Migrants Surviving in Australia – It’s All About the Money

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Migrants Surviving in Australia – It’s All About the Money

Migrants Surviving in Australia – It’s All About the Money

Australia has always been thought of as the lucky country and for those of us who live here it is definitely true. We have great healthcare and education systems, government financial assistance, easily accessible public transport and many other favourable qualities that puts Australia ahead of a lot of other countries. But for migrants Australia may not necessarily be considered lucky for them. While in a lot of cases Australia is a safe haven and a land of opportunity there are some aspects that may let migrants down.

Migrating to another country is hard enough in itself. Take into account Australia’s high cost of living compared to other countries and another set of challenges presents itself. In addition to moving their life and setting up from scratch in a new country, there are other things that migrants may need and often it will require money to do it. Unfortunately, they do not have the access to finance, loans or credit cards that we as residents can more often than not easily procure. And let’s face it, things are expensive and it’s not often that one can afford to make a large purchase outright. We all need a little help.

So what happens if they need a car to drive the kids to school? Or they need a new fridge or other essential item for the home? If they don’t have that type of cash available then what do they do? Basically, migrants have to be well financed or have some form of money or assistance when they arrive in Australia yet a lot of the money they do bring with them is often needed for living expenses and just getting by day to day.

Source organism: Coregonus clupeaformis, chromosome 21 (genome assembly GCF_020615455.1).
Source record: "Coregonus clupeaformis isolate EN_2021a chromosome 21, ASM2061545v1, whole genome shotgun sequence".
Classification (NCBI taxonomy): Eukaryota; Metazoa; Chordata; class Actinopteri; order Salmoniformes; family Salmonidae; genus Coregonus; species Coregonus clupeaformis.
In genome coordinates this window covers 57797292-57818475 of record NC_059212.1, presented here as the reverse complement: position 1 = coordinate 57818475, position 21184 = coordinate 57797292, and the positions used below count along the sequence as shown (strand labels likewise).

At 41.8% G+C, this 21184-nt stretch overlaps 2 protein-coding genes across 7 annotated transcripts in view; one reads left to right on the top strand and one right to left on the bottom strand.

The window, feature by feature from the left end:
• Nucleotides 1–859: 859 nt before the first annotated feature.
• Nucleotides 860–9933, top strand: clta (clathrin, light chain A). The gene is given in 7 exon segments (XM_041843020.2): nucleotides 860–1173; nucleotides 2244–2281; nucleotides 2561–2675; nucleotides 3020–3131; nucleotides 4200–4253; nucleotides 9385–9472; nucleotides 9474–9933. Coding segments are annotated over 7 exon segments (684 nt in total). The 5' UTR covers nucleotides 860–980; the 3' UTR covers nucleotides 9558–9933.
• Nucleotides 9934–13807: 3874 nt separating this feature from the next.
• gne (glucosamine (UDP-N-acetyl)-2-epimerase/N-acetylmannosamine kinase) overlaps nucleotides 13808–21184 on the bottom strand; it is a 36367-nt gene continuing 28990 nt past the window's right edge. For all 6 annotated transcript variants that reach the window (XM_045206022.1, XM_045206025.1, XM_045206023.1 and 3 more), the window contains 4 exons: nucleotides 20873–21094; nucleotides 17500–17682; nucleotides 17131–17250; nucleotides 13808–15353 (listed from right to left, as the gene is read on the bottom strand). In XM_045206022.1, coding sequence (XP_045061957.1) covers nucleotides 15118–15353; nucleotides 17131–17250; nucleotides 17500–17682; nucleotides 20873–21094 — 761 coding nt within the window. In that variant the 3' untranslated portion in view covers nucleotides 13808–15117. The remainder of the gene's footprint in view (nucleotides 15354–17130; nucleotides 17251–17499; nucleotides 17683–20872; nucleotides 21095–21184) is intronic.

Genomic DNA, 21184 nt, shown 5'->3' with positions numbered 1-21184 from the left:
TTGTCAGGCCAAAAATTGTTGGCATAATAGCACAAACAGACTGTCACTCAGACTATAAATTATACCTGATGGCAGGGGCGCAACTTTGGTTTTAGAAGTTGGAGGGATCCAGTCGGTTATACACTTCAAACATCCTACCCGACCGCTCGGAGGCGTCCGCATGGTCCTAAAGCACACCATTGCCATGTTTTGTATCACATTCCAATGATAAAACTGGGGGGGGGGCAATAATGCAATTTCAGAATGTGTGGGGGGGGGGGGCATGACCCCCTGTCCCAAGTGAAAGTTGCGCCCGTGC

It can be argued that they should try to find work so they have a steady income and can afford the extras but then there’s the work restrictions that are placed on them. In some cases migrants are only permitted to work 20 hours a week. Supporting a family on this restricted income is unlikely to leave a lot left over for saving should a big expense arise.

How can this be remedied? Perhaps giving migrants work rights and letting them get ahead financially would help ease the burden they are often faced with. If they want to work why stop them? If they are not taking a job that could otherwise be filled by an Australian resident this shouldn’t pose a problem.

Migrants don’t get the benefits that residents do. They pay more for schooling and healthcare and other services we often take for granted so why not let them earn a better income or offer them some sort of financing solution? Wouldn’t this this help make this great country greater?

If you have any questions about this issue and need expert advice, speak to one of the VSA team today. It is a complex subject so it is important to speak with someone in the know.

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